The other interesting sequence in this episode was when the family goes to the various alien ambassadors and tries to get them to take up their cause. It does a good job of showing the species' attitudes, with the Narn out for power, the Centauri out for money and the Vorlons remaining decidedly ambiguous. This is an episode that would look utterly ridiculous out of context, you've got to just accept the show's world if you're going to enjoy it.

'Survivors' is the best of the three episodes, though it still suffers from some clumsy execution. Once again, a person from one of the characters' pasts returns, thankfully Lianna is not an old lover. One thing the show really needs to work on is the fightscenes, they've all been pretty lame so far, perhaps closer to real fights than most TV stuff, but the big sound effects betray that reality. It's tough to do good fights on a weekly TV series, but this one looks like they just roll the camera and tell the actors to improv it.

The episode reveals some darker layers of Garibaldi than we'd previously seen. He's an alcoholic who has failed at countless security jobs before coming to Babylon 5. This tells us that either he really turned it around at some point, or Earth has such total disregard for Babylon 5, they'd send this frequent failure to head the station's security team. The best scene of the early going is the meeting between Londo and Garibaldi. Londo is always out for his own self interest, and he's one of the most interesting characters on the show so far, sometimes going a bit broad, but always entertaining.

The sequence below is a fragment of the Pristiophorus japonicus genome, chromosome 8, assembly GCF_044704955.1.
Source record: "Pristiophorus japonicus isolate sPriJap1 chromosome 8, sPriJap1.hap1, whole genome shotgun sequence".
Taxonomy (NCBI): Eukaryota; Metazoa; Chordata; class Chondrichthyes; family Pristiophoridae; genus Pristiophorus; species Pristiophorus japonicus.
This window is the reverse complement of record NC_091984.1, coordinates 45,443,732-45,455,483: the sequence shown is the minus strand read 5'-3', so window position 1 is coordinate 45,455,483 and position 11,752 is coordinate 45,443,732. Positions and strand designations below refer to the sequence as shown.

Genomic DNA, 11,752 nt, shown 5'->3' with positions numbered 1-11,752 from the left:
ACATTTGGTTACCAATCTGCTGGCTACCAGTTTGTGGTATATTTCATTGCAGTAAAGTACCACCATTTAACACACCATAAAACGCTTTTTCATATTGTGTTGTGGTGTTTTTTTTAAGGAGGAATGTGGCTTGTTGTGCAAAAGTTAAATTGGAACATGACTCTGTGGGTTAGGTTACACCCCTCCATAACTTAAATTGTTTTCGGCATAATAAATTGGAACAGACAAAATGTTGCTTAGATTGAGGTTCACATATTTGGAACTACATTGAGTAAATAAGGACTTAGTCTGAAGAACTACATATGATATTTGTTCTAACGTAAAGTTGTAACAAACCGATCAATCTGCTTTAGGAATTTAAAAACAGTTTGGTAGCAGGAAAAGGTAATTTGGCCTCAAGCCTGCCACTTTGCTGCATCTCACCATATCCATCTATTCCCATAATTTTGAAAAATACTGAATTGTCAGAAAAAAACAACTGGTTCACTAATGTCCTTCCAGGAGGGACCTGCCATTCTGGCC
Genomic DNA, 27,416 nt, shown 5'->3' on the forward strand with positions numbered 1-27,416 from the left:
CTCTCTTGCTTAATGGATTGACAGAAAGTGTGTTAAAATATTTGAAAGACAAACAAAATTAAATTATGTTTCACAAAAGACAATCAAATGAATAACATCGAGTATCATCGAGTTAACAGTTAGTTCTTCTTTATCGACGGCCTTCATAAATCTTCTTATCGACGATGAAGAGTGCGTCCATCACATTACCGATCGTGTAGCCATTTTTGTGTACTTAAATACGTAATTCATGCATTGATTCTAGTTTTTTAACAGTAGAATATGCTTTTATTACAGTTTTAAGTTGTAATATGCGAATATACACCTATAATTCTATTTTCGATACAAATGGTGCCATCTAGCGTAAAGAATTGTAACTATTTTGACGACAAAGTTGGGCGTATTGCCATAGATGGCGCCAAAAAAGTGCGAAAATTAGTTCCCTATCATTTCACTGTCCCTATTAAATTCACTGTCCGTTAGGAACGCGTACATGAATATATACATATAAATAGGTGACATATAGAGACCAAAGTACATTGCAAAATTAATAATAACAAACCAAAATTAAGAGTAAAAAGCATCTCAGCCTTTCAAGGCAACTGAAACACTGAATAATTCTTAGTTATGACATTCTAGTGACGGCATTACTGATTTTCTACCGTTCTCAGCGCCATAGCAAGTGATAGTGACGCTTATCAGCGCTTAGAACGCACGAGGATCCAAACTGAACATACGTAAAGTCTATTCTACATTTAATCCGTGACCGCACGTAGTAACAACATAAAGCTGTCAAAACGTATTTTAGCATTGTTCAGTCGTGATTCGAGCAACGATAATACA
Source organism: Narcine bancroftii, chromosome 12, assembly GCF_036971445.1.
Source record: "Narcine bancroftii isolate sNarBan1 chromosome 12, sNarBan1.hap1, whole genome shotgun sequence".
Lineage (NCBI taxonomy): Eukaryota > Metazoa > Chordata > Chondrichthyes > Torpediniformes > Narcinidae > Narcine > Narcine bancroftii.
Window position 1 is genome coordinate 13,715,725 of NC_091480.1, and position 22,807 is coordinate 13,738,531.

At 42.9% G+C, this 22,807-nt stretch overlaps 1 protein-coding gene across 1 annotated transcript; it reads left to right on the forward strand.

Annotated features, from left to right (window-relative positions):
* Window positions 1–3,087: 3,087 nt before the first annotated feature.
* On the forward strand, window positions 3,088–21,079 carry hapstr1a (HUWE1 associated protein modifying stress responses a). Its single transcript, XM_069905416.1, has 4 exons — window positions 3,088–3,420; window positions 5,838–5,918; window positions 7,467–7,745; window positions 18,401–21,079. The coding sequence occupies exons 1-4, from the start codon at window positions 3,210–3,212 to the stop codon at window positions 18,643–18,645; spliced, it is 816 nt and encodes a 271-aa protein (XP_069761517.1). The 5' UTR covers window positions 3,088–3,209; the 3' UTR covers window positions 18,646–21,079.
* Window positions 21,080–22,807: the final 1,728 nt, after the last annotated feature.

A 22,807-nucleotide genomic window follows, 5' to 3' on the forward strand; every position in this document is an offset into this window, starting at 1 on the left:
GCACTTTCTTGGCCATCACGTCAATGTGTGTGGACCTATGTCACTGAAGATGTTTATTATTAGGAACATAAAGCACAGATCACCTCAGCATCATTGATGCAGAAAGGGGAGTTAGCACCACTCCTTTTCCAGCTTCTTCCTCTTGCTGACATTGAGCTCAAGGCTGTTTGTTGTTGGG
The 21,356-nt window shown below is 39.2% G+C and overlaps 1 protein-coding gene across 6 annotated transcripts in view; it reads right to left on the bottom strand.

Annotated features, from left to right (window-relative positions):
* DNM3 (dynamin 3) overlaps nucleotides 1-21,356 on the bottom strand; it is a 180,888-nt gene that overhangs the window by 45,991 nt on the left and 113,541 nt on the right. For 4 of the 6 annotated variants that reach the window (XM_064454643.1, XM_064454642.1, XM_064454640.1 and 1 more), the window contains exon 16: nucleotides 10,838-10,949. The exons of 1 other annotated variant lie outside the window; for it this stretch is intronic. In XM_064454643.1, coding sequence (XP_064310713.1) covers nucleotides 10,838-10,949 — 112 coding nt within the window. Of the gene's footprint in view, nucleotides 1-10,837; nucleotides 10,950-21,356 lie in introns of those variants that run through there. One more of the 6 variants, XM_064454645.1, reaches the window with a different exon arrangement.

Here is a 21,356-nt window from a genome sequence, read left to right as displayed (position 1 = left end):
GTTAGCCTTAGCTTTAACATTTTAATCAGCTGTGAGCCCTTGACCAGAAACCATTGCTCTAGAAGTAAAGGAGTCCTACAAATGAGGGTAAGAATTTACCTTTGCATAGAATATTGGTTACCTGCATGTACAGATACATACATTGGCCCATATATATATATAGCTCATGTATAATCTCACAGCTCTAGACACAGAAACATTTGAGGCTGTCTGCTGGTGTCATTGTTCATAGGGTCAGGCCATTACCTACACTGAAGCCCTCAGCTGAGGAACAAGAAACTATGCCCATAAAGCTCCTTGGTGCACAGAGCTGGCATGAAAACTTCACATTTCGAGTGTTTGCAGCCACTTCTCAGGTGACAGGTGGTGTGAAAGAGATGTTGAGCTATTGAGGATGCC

The creature bar sequence was a bit predictable, the drunkenness coming off like TV drunk acting, not real drunkenness. But, I did like when Lianna finds Garibaldi and says "Drunk again, Uncle Mike?" It's a line that could be cheesy, but it worked really well in context and made clear that this guy has a lot of unresolved issues from his past. Babylon 5 is his last hope to save his name.

Rather predictably, he finds a way to save face and prevents the fighters from being blown up. What I did really like was the way this was tied to the previous attacks from Homeforce. There's been a lot more continuity lately, much like Buffy season one, even though it's generally standalone episodes, the characters clearly remember what happened from week to week. Earthforce is building as an enemy of the station and I assume they'll play a bigger role as the series goes forth.